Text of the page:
This lower contrast screen means that what you observe as the DOF is approximating an aperture value of about f/5.6.
    So if you shoot at f/3.5, then what you see(f/5.6) and what is really happening optically (f/3.5), where you think you are in focus, the optics may not agree!

    Using a higher contrast screen matte(the fuzzier part of the screen), which gives you better definition as the subject comes into focus, also means that the view is also more dim.
    Another thing that we really don't want is dimmer view through an already small and dim viewfinder.
    But as the contrast is higher between zones of depth, the subject comes into and out of focus more clearly through the viewfinder.
    That is, what you see through the vf, is more in tune with the actual optics.

    If you can spare the expense, a KatzEye, or similar high quality focusing screen will help immensely.
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    there is a little green dot that lights up in the viewfinder when you are in focus.

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    Who let the rabble in? Lance B's Avatar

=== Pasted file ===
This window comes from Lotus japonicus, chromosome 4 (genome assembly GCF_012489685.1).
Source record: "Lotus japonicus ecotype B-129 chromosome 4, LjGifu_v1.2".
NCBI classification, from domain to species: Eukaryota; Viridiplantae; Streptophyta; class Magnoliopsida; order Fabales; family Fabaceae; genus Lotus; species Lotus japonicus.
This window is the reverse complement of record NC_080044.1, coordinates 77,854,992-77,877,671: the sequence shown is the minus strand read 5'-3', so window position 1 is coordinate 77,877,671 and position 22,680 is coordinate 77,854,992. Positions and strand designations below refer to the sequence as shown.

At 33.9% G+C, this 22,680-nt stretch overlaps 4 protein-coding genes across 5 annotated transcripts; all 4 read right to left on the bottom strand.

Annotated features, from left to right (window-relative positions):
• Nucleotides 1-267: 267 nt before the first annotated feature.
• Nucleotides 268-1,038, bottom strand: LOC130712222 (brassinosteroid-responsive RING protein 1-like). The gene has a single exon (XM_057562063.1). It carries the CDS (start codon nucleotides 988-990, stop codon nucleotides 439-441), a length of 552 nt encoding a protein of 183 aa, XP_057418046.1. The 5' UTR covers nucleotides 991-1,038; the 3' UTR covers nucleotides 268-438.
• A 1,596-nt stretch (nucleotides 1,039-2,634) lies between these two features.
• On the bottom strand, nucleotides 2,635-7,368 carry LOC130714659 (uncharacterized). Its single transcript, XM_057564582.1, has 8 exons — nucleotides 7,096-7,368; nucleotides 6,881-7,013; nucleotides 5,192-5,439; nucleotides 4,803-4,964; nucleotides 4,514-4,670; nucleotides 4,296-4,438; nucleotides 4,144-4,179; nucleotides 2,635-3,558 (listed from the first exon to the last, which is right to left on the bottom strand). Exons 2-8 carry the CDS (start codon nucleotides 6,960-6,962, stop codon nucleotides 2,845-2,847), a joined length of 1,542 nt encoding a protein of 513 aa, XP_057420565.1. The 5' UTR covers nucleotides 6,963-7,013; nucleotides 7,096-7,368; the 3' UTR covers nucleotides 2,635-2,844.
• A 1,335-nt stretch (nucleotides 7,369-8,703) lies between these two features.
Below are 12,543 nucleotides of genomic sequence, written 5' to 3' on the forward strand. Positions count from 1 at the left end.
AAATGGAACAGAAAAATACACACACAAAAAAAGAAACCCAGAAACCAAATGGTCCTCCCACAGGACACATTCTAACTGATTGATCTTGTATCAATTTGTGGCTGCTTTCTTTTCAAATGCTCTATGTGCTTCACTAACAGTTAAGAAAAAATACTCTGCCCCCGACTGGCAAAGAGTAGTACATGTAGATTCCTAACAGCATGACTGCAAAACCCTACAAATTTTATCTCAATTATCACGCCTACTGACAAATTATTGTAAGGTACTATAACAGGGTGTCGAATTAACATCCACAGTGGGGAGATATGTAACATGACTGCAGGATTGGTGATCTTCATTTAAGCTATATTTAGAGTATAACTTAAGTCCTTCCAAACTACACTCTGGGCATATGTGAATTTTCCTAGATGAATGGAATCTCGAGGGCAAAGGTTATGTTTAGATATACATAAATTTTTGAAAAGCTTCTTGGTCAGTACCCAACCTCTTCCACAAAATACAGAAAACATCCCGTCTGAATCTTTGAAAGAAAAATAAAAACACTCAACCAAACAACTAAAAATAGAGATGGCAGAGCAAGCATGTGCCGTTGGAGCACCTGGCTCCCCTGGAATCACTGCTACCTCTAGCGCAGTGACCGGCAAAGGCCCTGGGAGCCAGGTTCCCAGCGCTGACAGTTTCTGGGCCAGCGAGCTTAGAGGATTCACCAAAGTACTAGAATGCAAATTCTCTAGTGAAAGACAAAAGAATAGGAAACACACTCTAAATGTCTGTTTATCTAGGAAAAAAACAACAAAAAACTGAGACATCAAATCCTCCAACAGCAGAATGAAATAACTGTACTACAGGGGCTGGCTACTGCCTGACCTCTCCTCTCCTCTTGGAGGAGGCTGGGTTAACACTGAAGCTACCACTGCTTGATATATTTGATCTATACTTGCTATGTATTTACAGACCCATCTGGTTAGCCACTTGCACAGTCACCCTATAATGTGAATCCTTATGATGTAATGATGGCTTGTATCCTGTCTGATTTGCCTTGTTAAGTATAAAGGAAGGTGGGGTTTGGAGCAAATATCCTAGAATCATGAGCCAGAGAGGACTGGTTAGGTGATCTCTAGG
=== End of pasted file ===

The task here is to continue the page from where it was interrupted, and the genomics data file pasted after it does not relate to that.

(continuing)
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    Quote Originally Posted by ving View Post
    there is a little green dot that lights up in the viewfinder when you are in focus.
    The "green dot" focus indicator is not always that accurate and also, one of the reasons for manually focusing is because the AF point is not in the area that you want to focus on, which means that the green dot focus indicator would be useless.

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    A royal pain in the bum! arthurking83's Avatar
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    Quote Originally Posted by ving View Post
    there is a little green dot that lights up in the viewfinder when you are in focus.
    I was going to suggest the rangefinder indicator light too, but for lenses f/2.8 or faster, it's too inaccurate.

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    Who let the rabble in? Lance B's Avatar